Archive for August 23rd, 2020


You won’t learn anything about existentialism in this post, existentialism being the de rigueur ism to bring up when you need to sound smart in a conversation about modern art.

Instead of being smart, let’s play a game.  Let’s imagine you stumbled upon an exhibit at, say, the Indianapolis Museum of Art, where the paintings of Lionel Feininger (1871-1956) and Edward Hopper (1882-1967) were shown side by side. (That’s a game good museums actually like to play, which is what makes them so exiting to go to.  At the Art Institute of Chicago, for example, paintings are moved around frequently so that you can see a familiar painting next to new neighbors and therefore gain new insights without anyone lecturing you about anything.)


Feininger was a prolific artist, who early in his career worked figuratively, even as a caricaturist and cartoonist,  and later tended to work with linear forms in his compositions.  In the 1920’s, when Hopper was visiting Europe, Feininger was teaching at the Bauhaus, first in Weimar and then in Dessau.  There’s no chance that they met, given Hopper’s disinterest in modern art.

No matter.  They were contemporaries, working with architectural forms in their paintings. It’s only fair to put them side by side.

The first thing you notice is the figure in the Hopper painting.  Now try to imagine the painting without the figure.


It doesn’t hold your attention, does it?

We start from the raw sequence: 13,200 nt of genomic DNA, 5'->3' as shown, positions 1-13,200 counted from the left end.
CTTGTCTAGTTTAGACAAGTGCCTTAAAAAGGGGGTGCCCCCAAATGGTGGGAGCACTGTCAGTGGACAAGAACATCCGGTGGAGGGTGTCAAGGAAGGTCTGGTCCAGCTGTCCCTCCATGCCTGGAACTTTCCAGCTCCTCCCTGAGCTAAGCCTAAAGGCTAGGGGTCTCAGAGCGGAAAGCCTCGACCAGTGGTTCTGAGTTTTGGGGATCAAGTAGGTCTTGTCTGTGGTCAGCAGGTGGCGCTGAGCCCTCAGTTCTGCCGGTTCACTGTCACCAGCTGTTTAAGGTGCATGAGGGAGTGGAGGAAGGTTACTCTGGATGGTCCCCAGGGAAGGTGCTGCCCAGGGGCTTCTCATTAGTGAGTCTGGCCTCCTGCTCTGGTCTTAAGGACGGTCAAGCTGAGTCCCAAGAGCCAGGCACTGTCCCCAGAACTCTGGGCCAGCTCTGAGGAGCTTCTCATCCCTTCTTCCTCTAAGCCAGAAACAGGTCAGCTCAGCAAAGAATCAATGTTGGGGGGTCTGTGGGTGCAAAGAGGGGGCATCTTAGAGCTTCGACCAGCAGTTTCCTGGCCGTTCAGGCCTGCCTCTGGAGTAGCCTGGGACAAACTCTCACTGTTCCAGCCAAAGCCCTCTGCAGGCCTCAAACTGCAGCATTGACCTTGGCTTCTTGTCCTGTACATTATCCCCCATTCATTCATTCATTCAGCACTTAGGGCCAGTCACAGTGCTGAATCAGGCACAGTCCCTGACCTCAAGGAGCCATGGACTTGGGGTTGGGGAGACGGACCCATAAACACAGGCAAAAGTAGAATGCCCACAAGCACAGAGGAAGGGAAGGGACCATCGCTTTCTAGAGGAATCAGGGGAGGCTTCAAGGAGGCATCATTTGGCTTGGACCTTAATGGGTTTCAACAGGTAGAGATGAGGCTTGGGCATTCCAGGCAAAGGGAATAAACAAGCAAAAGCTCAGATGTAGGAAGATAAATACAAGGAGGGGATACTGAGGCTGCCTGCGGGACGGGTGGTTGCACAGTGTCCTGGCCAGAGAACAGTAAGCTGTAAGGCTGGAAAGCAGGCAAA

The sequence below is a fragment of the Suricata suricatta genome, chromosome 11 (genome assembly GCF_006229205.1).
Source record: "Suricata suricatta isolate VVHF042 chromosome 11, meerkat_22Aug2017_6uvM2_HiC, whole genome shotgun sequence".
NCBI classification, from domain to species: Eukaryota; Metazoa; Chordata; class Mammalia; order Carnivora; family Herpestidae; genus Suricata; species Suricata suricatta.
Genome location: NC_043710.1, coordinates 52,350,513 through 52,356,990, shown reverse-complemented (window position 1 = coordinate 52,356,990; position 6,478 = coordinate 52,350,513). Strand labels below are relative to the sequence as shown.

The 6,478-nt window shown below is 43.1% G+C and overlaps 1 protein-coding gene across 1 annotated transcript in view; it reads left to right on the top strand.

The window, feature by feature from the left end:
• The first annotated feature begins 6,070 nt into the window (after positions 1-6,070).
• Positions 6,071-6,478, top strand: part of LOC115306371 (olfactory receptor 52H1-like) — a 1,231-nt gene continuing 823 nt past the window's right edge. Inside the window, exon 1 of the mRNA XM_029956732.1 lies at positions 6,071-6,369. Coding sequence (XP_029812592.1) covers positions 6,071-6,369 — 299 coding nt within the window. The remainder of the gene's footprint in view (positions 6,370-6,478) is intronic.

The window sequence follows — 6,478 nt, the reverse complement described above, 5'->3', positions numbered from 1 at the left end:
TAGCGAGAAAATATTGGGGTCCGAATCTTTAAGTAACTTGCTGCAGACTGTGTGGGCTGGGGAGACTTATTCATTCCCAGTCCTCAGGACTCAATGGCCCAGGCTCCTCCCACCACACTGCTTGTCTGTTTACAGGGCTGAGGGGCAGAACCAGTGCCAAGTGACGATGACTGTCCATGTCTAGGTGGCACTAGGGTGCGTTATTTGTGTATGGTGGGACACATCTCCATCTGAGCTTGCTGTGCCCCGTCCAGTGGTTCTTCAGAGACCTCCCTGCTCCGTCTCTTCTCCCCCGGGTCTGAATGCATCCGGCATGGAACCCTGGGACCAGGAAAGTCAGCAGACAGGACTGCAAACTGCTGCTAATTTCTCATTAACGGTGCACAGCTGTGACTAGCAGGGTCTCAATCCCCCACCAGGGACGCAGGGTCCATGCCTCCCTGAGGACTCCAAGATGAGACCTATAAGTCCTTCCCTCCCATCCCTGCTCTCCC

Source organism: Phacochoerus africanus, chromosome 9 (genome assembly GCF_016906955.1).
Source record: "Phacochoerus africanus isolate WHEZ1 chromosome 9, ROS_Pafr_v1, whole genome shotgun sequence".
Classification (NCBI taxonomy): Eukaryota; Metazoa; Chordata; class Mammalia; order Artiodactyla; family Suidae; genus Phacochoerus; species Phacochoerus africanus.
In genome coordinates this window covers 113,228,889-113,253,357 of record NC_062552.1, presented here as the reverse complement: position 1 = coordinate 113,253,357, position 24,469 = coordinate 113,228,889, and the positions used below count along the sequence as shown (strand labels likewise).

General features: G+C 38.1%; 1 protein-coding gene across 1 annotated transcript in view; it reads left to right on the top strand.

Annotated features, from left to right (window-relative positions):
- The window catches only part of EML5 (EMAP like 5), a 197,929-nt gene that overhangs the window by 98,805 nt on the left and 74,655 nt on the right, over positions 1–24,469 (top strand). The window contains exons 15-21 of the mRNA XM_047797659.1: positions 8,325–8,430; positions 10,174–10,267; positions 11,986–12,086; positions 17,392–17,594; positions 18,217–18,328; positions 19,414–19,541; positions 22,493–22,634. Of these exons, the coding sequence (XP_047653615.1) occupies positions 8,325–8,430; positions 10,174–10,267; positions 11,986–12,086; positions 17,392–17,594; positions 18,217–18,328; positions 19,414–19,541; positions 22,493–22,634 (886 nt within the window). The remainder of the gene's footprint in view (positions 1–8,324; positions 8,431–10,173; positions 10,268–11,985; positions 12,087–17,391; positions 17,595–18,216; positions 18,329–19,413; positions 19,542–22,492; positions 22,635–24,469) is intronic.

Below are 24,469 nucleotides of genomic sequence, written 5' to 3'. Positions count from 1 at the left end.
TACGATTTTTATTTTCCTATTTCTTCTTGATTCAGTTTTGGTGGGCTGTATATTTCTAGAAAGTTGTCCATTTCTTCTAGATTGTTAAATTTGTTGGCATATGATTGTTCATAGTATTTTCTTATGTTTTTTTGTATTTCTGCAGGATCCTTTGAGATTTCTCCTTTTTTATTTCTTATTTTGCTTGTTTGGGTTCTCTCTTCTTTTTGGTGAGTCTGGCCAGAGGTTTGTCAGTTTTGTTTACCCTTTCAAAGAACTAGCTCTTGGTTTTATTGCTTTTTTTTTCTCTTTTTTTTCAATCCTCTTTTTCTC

Look at some Feininger compositions.  Do they need a human figure to grab you?  No. These compositions are engaging and absorbing as they are.


Hopper seems to be primarily interested in geometrical patterns, but because what he comes up with is flat, hard-edged and obvious, he adds a figure to focus your attention.  The figure inevitably looks isolated and alienated, which makes for a facile match with existentialist jargon.

new-york-office copy


All contents copyright (C) 2010 Katherine Hilden. All rights reserved.





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Film noir is defined as “a style or genre of cinematographic film marked by a mood of pessimism, fatalism, and menace.”

The central characters in film noir are often gangsters, detectives and a femme fatale.

Hopper’s paintings are also characterized by “a mood of pessimism, fatalism, and menace.”

Nighthawks, 1942, is his most famous painting.  (The Art Institute of Chicago snatched it up as soon as its paint was dry and it is, along with Grant Wood’s American Gothic, one of the reasons people go to the AI.)

It’s not a Norman Rockwell family scene, is it?  Two guys in fedoras and a skinny redhead in a red dress, smokin’ and drinkin’ coffee way past midnight.  What kind of characters are these?  A gangster, a gum shoe and a dame?  Sounds about right to me.

Film noir drew them in from the late 20’ to the 50’s.  The look of the genre became stylized and predictable. When any art is worked out according to a formula, it can only crank out material for so long before it invites satire and parody.

As does Hopper:





Ten years after Nighthawk, Edward Hopper was still working with his wooden, predictable formula.  Here’s Morning Sun from 1952 and a parody I gleaned from the internet.






All contents copyright (C) 2010 Katherine Hilden. All rights reserved.





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